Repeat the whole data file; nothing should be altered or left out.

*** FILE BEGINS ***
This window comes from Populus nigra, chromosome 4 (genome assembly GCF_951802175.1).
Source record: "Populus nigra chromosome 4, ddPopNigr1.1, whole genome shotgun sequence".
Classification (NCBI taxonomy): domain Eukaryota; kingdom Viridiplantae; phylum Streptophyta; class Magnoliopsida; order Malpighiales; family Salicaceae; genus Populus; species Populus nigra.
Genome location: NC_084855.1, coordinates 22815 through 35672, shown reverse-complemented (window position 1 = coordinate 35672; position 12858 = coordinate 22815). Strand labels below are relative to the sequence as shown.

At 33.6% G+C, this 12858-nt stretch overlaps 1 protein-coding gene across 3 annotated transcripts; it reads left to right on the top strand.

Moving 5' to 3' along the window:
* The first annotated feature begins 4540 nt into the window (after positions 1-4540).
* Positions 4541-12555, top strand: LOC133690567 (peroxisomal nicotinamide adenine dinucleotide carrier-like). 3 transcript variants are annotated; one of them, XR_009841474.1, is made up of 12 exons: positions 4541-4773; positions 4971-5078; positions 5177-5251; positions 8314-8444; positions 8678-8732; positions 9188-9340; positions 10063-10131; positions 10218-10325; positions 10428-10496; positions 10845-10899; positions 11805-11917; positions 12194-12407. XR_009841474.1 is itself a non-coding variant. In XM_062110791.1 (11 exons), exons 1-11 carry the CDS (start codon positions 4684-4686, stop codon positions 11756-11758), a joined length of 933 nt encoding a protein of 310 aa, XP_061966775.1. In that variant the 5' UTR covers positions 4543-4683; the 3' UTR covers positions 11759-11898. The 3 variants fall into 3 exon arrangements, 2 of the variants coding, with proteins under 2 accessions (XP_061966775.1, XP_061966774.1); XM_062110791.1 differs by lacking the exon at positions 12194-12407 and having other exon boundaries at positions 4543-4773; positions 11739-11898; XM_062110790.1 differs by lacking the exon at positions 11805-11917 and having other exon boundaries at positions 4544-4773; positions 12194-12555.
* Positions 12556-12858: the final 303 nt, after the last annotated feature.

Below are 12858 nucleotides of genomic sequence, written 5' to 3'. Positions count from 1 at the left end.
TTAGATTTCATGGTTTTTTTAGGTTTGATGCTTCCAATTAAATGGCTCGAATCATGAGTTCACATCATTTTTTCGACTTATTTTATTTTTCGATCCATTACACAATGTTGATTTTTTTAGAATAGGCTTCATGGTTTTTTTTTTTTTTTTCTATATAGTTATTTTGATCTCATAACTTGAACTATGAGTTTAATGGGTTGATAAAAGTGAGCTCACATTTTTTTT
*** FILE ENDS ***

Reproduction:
This window comes from Populus nigra, chromosome 4 (genome assembly GCF_951802175.1).
Source record: "Populus nigra chromosome 4, ddPopNigr1.1, whole genome shotgun sequence".
Classification (NCBI taxonomy): domain Eukaryota; kingdom Viridiplantae; phylum Streptophyta; class Magnoliopsida; order Malpighiales; family Salicaceae; genus Populus; species Populus nigra.
Genome location: NC_084855.1, coordinates 22815 through 35672, shown reverse-complemented (window position 1 = coordinate 35672; position 12858 = coordinate 22815). Strand labels below are relative to the sequence as shown.

At 33.6% G+C, this 12858-nt stretch overlaps 1 protein-coding gene across 3 annotated transcripts; it reads left to right on the top strand.

Moving 5' to 3' along the window:
* The first annotated feature begins 4540 nt into the window (after positions 1-4540).
* Positions 4541-12555, top strand: LOC133690567 (peroxisomal nicotinamide adenine dinucleotide carrier-like). 3 transcript variants are annotated; one of them, XR_009841474.1, is made up of 12 exons: positions 4541-4773; positions 4971-5078; positions 5177-5251; positions 8314-8444; positions 8678-8732; positions 9188-9340; positions 10063-10131; positions 10218-10325; positions 10428-10496; positions 10845-10899; positions 11805-11917; positions 12194-12407. XR_009841474.1 is itself a non-coding variant. In XM_062110791.1 (11 exons), exons 1-11 carry the CDS (start codon positions 4684-4686, stop codon positions 11756-11758), a joined length of 933 nt encoding a protein of 310 aa, XP_061966775.1. In that variant the 5' UTR covers positions 4543-4683; the 3' UTR covers positions 11759-11898. The 3 variants fall into 3 exon arrangements, 2 of the variants coding, with proteins under 2 accessions (XP_061966775.1, XP_061966774.1); XM_062110791.1 differs by lacking the exon at positions 12194-12407 and having other exon boundaries at positions 4543-4773; positions 11739-11898; XM_062110790.1 differs by lacking the exon at positions 11805-11917 and having other exon boundaries at positions 4544-4773; positions 12194-12555.
* Positions 12556-12858: the final 303 nt, after the last annotated feature.

Below are 12858 nucleotides of genomic sequence, written 5' to 3'. Positions count from 1 at the left end.
TTAGATTTCATGGTTTTTTTAGGTTTGATGCTTCCAATTAAATGGCTCGAATCATGAGTTCACATCATTTTTTCGACTTATTTTATTTTTCGATCCATTACACAATGTTGATTTTTTTAGAATAGGCTTCATGGTTTTTTTTTTTTTTTTCTATATAGTTATTTTGATCTCATAACTTGAACTATGAGTTTAATGGGTTGATAAAAGTGAGCTCACATTTTTTTT